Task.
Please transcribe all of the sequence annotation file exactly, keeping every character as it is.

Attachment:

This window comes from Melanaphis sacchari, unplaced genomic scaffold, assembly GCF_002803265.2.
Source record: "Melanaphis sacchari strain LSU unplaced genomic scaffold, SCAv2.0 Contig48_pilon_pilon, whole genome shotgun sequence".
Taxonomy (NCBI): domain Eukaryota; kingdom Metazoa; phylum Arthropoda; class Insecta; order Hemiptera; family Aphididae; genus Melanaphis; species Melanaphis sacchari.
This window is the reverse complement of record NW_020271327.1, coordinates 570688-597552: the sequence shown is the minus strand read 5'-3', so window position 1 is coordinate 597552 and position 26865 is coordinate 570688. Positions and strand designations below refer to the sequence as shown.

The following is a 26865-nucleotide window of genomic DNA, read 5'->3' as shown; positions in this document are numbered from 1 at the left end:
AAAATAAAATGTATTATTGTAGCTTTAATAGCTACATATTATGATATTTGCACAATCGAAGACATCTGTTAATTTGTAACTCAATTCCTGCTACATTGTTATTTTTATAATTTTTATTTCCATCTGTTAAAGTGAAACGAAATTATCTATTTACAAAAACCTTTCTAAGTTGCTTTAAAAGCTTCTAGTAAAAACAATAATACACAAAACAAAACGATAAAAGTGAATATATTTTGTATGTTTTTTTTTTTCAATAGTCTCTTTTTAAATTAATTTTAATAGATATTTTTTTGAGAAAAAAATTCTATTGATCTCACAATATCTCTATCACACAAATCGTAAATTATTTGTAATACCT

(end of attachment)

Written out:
This window comes from Melanaphis sacchari, unplaced genomic scaffold, assembly GCF_002803265.2.
Source record: "Melanaphis sacchari strain LSU unplaced genomic scaffold, SCAv2.0 Contig48_pilon_pilon, whole genome shotgun sequence".
Taxonomy (NCBI): domain Eukaryota; kingdom Metazoa; phylum Arthropoda; class Insecta; order Hemiptera; family Aphididae; genus Melanaphis; species Melanaphis sacchari.
This window is the reverse complement of record NW_020271327.1, coordinates 570688-597552: the sequence shown is the minus strand read 5'-3', so window position 1 is coordinate 597552 and position 26865 is coordinate 570688. Positions and strand designations below refer to the sequence as shown.

The following is a 26865-nucleotide window of genomic DNA, read 5'->3' as shown; positions in this document are numbered from 1 at the left end:
AAAATAAAATGTATTATTGTAGCTTTAATAGCTACATATTATGATATTTGCACAATCGAAGACATCTGTTAATTTGTAACTCAATTCCTGCTACATTGTTATTTTTATAATTTTTATTTCCATCTGTTAAAGTGAAACGAAATTATCTATTTACAAAAACCTTTCTAAGTTGCTTTAAAAGCTTCTAGTAAAAACAATAATACACAAAACAAAACGATAAAAGTGAATATATTTTGTATGTTTTTTTTTTTCAATAGTCTCTTTTTAAATTAATTTTAATAGATATTTTTTTGAGAAAAAAATTCTATTGATCTCACAATATCTCTATCACACAAATCGTAAATTATTTGTAATACCT